This fall, APS Development Assistant Erin Seamans spoke with Yunchen Tian about the Young Philatelic Leaders Fellowship program, a scholarship program run by the American Philatelic Society. YPLF supports young philatelists, offers them unique opportunities to attend stamp shows across the country, and connects them with experienced mentors in the philatelic world.
Yunchen Tian graduated YPLF in the Class of 2010 on the dealer track. Tian is currently attending Johns Hopkins University, where he is a PhD Candidate in Political Science.
Erin: Why did you choose to apply for YPLF and what did you expect to accomplish?
Tian: At the time, I had been helping a dealer in my area with a dozen-ish shows a year. I was interested in how dealers built their stock to meet the needs of the collecting community. I wanted to learn more about the value that dealers provided to philately, as opposed to collector-to-collector sales. Broadly, I hoped to become more familiar with the economics, or so to speak, of the hobby.
Erin: What did you learn about philately through YPLF? Can you recall a moment or memory from your time as a Fellow that was significant in your learning process?
Tian: One of the more memorable moments of my experience in the YPLF was attending the summer courses at the APS headquarters in Bellefonte. I vividly remember taking Wayne Youngblood’s course in modern forgeries. Rare and expensive stamp forgeries have plagued the hobby since its beginnings, but one rarely hears about modern forgeries of everyday-use definitives, and how often-times these forgeries can be desirable collectables in their own right.
Erin: In what ways have you been involved in the philatelic community since graduating from YPLF?
Tian: Apart from very sporadic participation in some shows, I’m sorry to say that the last ten years or so have mostly been a period of inactivity as I focus on my career and family.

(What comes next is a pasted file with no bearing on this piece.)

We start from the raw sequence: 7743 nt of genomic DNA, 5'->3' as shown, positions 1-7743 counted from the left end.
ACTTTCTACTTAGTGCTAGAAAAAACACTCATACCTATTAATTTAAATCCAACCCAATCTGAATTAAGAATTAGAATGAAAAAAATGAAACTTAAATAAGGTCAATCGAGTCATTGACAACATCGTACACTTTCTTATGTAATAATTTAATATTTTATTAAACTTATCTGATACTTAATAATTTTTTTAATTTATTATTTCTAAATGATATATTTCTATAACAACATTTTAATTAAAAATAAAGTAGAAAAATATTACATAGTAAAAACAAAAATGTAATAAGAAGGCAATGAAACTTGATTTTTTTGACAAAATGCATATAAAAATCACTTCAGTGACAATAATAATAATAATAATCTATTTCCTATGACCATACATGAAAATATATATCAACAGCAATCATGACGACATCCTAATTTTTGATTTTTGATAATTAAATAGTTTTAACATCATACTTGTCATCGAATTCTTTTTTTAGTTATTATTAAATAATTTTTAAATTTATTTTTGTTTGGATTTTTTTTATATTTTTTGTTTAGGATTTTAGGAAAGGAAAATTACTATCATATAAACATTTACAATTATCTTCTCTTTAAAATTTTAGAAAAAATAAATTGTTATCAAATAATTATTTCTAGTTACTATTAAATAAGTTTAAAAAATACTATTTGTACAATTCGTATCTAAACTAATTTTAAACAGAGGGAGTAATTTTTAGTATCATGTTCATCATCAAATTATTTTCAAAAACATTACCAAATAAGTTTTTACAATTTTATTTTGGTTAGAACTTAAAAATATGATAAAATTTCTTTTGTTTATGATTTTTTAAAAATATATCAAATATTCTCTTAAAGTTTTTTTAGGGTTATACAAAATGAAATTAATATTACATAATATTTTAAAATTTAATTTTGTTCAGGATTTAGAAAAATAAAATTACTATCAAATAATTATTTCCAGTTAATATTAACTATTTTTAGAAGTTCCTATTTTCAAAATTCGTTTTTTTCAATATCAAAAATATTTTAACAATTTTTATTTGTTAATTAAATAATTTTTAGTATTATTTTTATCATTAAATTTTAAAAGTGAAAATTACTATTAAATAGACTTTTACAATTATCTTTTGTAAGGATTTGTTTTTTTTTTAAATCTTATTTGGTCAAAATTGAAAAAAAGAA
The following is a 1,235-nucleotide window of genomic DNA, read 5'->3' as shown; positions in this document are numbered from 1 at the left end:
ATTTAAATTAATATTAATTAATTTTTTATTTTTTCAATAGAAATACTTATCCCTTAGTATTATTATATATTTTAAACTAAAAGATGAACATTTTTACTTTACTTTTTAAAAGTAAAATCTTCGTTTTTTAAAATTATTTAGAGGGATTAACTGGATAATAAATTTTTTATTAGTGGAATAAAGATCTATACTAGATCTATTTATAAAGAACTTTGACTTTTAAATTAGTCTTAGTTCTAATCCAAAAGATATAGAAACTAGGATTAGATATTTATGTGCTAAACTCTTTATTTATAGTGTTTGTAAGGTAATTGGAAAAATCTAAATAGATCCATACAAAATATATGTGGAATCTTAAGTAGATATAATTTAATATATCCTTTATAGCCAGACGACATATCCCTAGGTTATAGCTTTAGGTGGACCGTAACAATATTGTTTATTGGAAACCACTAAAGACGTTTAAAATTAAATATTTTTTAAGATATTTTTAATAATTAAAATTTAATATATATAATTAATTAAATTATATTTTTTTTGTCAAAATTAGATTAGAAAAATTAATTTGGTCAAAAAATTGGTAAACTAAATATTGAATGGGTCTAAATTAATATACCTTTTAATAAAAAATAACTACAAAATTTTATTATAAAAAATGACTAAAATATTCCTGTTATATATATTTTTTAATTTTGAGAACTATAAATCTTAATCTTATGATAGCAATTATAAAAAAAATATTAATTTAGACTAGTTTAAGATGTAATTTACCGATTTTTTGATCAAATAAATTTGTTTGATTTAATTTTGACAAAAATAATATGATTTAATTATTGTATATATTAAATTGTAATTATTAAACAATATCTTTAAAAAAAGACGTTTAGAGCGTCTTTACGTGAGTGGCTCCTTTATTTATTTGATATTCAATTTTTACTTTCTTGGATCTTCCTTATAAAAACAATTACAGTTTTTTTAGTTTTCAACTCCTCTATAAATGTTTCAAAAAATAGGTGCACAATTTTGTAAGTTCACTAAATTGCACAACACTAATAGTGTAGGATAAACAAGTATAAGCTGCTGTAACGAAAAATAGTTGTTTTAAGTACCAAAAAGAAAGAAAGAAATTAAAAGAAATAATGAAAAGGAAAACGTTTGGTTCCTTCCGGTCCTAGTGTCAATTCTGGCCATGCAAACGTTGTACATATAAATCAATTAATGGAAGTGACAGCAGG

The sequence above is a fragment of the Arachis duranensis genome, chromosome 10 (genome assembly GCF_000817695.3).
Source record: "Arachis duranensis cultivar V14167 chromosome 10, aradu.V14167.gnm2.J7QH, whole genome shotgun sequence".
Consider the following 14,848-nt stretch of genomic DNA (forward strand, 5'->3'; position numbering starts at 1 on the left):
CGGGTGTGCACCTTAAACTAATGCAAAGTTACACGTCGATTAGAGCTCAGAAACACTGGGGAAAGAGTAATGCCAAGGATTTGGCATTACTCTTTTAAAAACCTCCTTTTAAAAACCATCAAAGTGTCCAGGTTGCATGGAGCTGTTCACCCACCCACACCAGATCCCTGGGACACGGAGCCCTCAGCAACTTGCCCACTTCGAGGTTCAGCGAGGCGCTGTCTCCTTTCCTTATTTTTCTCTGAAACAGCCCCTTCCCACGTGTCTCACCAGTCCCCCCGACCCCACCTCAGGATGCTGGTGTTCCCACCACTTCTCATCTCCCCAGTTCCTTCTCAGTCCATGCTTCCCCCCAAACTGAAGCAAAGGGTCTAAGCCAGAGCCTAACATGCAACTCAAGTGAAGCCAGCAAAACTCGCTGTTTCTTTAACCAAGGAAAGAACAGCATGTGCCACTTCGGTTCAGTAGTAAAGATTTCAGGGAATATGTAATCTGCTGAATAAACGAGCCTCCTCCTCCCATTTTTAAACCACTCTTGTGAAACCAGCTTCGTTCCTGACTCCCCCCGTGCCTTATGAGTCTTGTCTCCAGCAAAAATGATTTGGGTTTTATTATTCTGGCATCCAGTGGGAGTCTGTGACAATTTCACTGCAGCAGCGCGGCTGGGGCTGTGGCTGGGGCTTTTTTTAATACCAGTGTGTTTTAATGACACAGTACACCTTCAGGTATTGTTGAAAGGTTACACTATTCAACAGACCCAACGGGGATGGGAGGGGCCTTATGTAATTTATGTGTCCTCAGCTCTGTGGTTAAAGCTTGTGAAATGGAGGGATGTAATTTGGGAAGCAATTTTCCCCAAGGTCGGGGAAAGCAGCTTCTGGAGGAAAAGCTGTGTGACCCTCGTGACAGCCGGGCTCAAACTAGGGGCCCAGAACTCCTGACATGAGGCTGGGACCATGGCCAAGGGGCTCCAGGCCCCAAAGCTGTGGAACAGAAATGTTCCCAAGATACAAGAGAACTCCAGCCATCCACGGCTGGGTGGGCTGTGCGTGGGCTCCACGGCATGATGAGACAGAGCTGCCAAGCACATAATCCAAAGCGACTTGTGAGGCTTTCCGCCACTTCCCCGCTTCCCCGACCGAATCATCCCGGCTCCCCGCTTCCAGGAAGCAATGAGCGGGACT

Erin: What did you learn during your time as a Fellow that serves your involvement in the hobby today?
Tian: My internship with the amazing Michael Ball contributed greatly to developing my ability to identify, grade, and appraise the value of stamps and other philatelic material.
Erin: I see that you currently go to school for Political Science. What drew you to learn about this subject?
Tian: As a first generation American myself, I have always had an interest in how states and societies wrestle with the often divisive and sensitive issue of immigration. It drives my current research on the politics of labor migration in Japan.
Erin: How has your time as a Fellow informed your work / schooling?
Tian: Philately, especially when practiced at the advanced level, is often about doing the diligent, detailed research to tell the story of a particular piece or issue, while setting it in a broader context to make it interesting and relevant to those with different niche collecting interests. My current field, academic, works in a similar way: everyone has their own incredibly specific, often-esoteric research topics, and it’s important to identify relatable themes, ideas, and methods which contribute to a broader conversation.
Erin: What are your long-term goals in philately?
Tian: I have been slowly working on fleshing out and accumulating material for a study of the postal history of Native American reservations in the American West. It’s very much a project in the works, and I do not have much time to dedicate to it at the moment.
Erin: What would you say to someone considering joining YPLF?
Tian: Apply! If deepening your engagement with the hobby is what you want, the YPLF is an invaluable opportunity to be exposed to new ideas, meet major names in the hobby from around the world, and get caught up with the state of the art in philately. I am grateful to have been in the inaugural cohort of the YPLF and the experiences that I was afforded during that year are cherished memories.
Erin: Is there anything else you would like to share with our audience of fellows, alumni, donors, and potential applicants?
Tian: It seems that engagement towards youth and younger adults remains a difficult challenge. However, there is nothing inherently ‘out of date’ with the hobby. The YPLF is one example of how challenging the orthodox of philately and finding new ways to engage and expand the community can breathe new life into our community. I hope that the collecting community will find novel ways of catering to evolving hobbyist tastes, and more effectively promote our shared enriching and educational pastime.
If you are between the ages of 16-24 or know someone who enjoys stamps, postal history, art in miniature form, socializing with people and learning about the world of philately? YPLF might be for you or someone you know!
Applications for the YPLF Class of 2023 will be accepted starting January 2022 and due by May 15, 2022. Still thinking about if you or someone you know should apply? Check out these exciting perks of being a Fellow below.